For simplicity’s sake assume the worst case, class 0, which has a 0 to 249 Volt tolerance. Applying the HBM, a conservative worst case capacitance would be 200 pF, twice that of the HBM and resistance of 10KW . Therefore the maximum power (P) level based on Ohm’s Law is P=V2/R (J/s) and the worst case HBM is ((249)2/10K)=6.2 Watts or Joules per second (Js-1).

The maximum energy (E) stored in a worst case HBM capacitance (C) of 200 pF and at a maximum voltage (V) of 249 Volts, (using E=1/2 CV2 ), yields 6.2 m J. The next concern is to relate energy to time. The time constant (t ) is the measure of the length in time, in a natural response system, for the discharge current to die down to a negligible value (assume 1% of the original signal). For an RC circuit, the time constant (t ) is equivalent to the multiple of the equivalent resistance and capacitance. In this case, the time constant (t ) of our RC circuit is (10KW )(200pF) or t = 2 m s. Discharging this energy upon touching a conductor at zero volts yields a current, (using I=P/V), of (6.2Js-1)/(249V) or 24.8 mA. To avoid damaging a class 0 ESDS device, the discharge current must be below 24.8 mA. Engineering in a "2x" safety factor, the maximum discharge current would be 12.4 mA. To maintain a discharge current below 12.4 mA, we need to look at our grounding equipment on the ESDS workbench.

Table III

Discharge currents from a 6.2 m J lossless energy source

(with C=200pF & V=249V) dependent on the discharge time.



24,900 A

24.9 A

12.4 mA

2.49 mA

249 m A

24.9 m A

2.49 m A

249 nA

Time (s)










The rate at which 6.2 m J of energy discharges is very important. To fast a discharge will lead to an ESD Event, which can electromagnetically be measured using a simple loop antenna attached to a high impedance input of a high-speed storage scope. The faster the discharge the greater the discharge current becomes as well as the emf (electromotive force) on the loop antenna from the EMI (ElectroMagnetic Interference). Table III depicts the discharge current for 6.2 m J at varying discharge times. We are assuming lossless conditions during the discharge for worst case. For our example, to keep the discharge current below 12.4 mA, the discharge rate [from Table III] must be no quicker than 2.01 m s. This energy-based-time constraint forms the lower boundary of the controlled discharge rate.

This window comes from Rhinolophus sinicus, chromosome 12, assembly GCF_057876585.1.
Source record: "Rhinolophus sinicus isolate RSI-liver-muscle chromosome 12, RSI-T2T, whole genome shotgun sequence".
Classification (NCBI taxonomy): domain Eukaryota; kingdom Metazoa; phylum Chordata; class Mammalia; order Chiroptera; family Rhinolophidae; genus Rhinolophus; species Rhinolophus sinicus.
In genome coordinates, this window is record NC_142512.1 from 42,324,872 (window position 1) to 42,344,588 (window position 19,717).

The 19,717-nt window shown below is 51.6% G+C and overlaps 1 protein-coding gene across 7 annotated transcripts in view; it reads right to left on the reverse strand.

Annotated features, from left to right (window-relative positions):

The upper and lower boundary of our controlled discharge rate are now defined and can be used to help in choosing the correct ESD mat for an ESDS workstation. ESD mat materials come in many variations. In general, mats are either made from vinyl or rubber material and can be homogeneous or multi-layered. Rubber mats, in general, have good chemical and heat resistance but vinyl tends to be more cost effective. The electrical properties of an ESD mat are important to know in controlling the electrostatic discharge.

An ESD mat will be either electrically conductive or dissipative. Both terms mean that the mat will conduct a charge when grounded. The difference in the terms is defined by the materials resistance, which effects the speed of the discharge. By definition [ESD ADV1.0-1994] a conductive material has a surface resistivity of less than 1x105 W /sq and a dissipative material is greater than 1x105 W /sq but less than 1x1012 W /sq. Anything with a surface resistivity greater than 1x1012 W /sq is considered insulative and will essentially not conduct charges.